In the case of gas-powered shotguns such as Tokyo Marui's KSG and M870, including the Golden Eagle 870 series it is important to lubricate not only the gas tank but the bucking inside the pistol grip or stock which meets it. It is also recommended that you frequently check the connection between the receiver and the stock/pistol grip, and take care to maintain the large O-ring present between the two, as you would any other rubber parts within gas replicas - with a sparing spray with your silicone lubricant. Other parts that may need some attention are the action arms which connect to the pump, and other internals which can be achieved with a quick spray of silicone lubricant into the shell magazine gate, aiming towards the rear of the gun. If you are having gas seal issues with your Golden Eagle shotgun, we recommend replacing the o-rings.
Most gas-powered sniper rifles store their gas in either the magazine or the bolt, meaning you will find similar parts to those described in the magazine maintenance section of this article as a part of the bolt. Removing the bolt, cleaning, and re-lubricating it should be sufficient, provided you keep the gas reservoir at least partially full whilst storing the replica. In the case of gas in magazine sniper rifles, the magazine will need the same maintenance as described above when discussing other mag-fed GBB and NBB replicas, as well as keeping the bolt clean and coated thinly in a lubricant of your choice (always 100% silicone).
As with any Airsoft gun, you should always store your gas-powered replicas sensibly. Once you have finished firing, always run a barrel unjamming rod through with the slide locked to the rear, to ensure there are no BBs left 'chambered'. Always store your gas replica without the magazine installed. Always keep your gas magazines out of direct sunlight (the same goes for your cans of gas) and away from particularly cold areas, as extremely low or high temperatures will damage the rubber components. To keep your seals and valve o-rings fresh, you should always store gas magazines/gas tanks and gas bolts with a small amount of gas in them (extra points for maintenance gas). After lubricating your gas-powered gun you should fire at least two full magazines through it, to clear out any surplus lubricant and ensure your gas replica shoots straight and true.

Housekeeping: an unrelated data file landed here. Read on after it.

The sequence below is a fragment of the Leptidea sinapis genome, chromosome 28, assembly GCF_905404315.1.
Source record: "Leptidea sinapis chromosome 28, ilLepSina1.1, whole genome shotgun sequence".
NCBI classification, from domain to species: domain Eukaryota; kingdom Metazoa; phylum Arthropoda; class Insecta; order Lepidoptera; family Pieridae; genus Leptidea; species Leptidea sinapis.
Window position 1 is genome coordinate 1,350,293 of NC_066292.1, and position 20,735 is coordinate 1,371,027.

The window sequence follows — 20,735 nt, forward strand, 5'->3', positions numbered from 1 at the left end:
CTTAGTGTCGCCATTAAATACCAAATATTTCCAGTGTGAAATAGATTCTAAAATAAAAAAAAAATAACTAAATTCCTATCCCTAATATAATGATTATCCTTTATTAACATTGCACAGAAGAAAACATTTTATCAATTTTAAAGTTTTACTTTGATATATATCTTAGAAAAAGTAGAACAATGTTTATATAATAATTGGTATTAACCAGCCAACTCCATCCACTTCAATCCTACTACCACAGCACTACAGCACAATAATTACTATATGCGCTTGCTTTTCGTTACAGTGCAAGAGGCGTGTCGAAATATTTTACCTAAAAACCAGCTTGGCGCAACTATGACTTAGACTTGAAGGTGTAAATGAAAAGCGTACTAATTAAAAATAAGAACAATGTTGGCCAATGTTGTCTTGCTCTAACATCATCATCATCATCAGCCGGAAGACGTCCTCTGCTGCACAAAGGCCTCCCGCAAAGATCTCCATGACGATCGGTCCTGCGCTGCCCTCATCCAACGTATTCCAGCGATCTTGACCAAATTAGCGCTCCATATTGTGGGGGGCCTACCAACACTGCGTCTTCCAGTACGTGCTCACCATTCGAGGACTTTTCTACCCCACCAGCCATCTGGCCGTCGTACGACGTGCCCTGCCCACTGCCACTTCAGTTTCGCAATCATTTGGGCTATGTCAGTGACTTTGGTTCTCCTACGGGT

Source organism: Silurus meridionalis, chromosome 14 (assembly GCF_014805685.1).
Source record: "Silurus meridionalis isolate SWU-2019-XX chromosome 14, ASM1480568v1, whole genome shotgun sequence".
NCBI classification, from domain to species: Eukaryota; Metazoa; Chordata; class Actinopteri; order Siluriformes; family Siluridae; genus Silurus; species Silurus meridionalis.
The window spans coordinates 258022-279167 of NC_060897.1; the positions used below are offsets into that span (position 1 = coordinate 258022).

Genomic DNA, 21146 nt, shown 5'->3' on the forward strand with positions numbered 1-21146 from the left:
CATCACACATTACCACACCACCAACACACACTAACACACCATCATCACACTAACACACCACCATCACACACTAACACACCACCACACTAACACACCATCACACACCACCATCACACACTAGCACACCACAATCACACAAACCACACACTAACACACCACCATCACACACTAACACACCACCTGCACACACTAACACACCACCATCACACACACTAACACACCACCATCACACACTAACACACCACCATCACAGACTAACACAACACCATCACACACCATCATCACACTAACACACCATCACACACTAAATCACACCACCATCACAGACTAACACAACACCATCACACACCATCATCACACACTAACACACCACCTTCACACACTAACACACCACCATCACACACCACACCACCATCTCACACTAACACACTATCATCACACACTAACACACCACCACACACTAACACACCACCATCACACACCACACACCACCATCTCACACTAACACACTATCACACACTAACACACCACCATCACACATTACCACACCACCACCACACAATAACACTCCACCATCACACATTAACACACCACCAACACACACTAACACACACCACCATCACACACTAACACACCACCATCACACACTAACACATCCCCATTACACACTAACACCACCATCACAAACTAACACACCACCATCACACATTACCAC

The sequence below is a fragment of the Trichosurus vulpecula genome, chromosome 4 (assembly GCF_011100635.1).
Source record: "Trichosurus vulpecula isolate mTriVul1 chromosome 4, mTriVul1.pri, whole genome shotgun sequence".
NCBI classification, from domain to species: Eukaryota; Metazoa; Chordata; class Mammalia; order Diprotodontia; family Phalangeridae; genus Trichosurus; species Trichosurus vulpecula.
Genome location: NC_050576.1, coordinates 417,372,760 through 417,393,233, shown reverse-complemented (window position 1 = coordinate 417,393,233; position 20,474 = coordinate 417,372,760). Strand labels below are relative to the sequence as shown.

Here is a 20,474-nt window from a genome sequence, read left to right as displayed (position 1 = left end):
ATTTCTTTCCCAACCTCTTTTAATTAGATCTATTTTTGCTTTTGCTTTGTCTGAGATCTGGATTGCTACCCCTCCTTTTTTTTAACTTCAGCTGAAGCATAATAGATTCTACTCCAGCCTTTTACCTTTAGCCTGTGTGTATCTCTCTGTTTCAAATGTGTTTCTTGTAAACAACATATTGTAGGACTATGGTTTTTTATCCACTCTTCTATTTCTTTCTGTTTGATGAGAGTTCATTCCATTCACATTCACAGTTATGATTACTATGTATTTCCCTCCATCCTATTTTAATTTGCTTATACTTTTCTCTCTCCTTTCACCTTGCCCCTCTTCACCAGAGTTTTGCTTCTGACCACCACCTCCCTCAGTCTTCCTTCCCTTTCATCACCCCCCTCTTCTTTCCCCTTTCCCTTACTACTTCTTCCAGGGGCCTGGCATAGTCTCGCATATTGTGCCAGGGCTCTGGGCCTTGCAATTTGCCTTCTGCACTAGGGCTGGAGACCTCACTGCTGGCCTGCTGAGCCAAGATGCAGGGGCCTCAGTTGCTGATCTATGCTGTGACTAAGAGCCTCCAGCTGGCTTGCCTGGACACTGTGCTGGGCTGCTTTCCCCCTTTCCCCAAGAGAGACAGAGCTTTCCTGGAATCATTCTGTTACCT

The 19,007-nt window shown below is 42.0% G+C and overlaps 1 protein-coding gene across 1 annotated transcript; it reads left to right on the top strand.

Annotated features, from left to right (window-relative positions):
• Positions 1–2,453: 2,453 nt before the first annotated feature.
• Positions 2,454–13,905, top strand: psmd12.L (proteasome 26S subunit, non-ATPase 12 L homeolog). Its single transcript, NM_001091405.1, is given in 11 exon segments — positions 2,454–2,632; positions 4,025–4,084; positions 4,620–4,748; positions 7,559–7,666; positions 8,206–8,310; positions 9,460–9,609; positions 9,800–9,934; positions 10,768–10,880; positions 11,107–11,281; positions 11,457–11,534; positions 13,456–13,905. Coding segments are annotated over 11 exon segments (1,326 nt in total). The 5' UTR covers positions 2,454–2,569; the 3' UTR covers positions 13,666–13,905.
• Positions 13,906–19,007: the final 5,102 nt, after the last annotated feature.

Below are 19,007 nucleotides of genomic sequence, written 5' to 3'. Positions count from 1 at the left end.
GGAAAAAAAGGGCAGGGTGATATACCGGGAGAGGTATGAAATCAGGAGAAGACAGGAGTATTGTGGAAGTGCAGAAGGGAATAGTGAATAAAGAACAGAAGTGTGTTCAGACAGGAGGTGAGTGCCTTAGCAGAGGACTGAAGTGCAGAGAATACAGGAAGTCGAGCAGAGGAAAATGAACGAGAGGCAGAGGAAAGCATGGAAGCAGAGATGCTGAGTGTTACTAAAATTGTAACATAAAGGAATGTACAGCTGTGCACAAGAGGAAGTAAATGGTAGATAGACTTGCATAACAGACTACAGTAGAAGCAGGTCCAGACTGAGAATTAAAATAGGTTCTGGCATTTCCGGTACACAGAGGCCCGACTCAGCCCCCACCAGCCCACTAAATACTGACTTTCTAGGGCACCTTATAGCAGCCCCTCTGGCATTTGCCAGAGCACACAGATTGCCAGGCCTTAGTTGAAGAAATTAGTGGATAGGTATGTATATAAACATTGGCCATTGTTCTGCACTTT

It is important to ensure dirt and dust do not get into the top of the magazine or gas tank, as this is the location of the gas route bucking, an essential part of the journey for the gas leaving the magazine and entering the gun. If dirt and grit get into this part of the magazine the valve will not be able to close, resulting in gas leaking or venting. This can be remedied by removing the valve using a valve key, cleaning it, replacing o-rings where necessary and reinstalling the valve. No brainer, but you should never store your gas magazines (or any) loaded with BBs, this is not only dangerous but it will wear down your magazine spring and cause misfeeds. On the subject of Gas shotguns, you should never "double pump" them, as this will cause the chamber to be overfilled and may break your nozzle when you return the pump a second time. For this reason, I recommend firing your gas shotgun in a safe direction (eye pro on) before you load it with BBs to ensure there are no bbs lingering in the chamber.
Never use anything other than 100% silicone lubricant on Airsoft replicas of any type. WD40 will ruin the rubber o-rings throughout the insides of your gas-powered replica and render it inoperable without a serious rebuild. This is due to the petroleum content of WD40 and other similar lubricants. There are silicone sprays available for maintaining treadmills for instance, which may work with airsoft pistols, but for the meager saving over buying an Airsoft branded lubricant with absolute guarantee it won't ruin your gun, is it worth it? Not in my opinion. There is a possibility that the gasses used to propel the treadmill oil are corrosive to airsoft rubber components which are generally soft, thin, and delicate. Treat your gas-powered replica right, and it will treat you right, much like a real firearm.
That's it for our Gas Powered Airsoft Maintenance Guide, check out our other buying guides be clicking on the arrows below.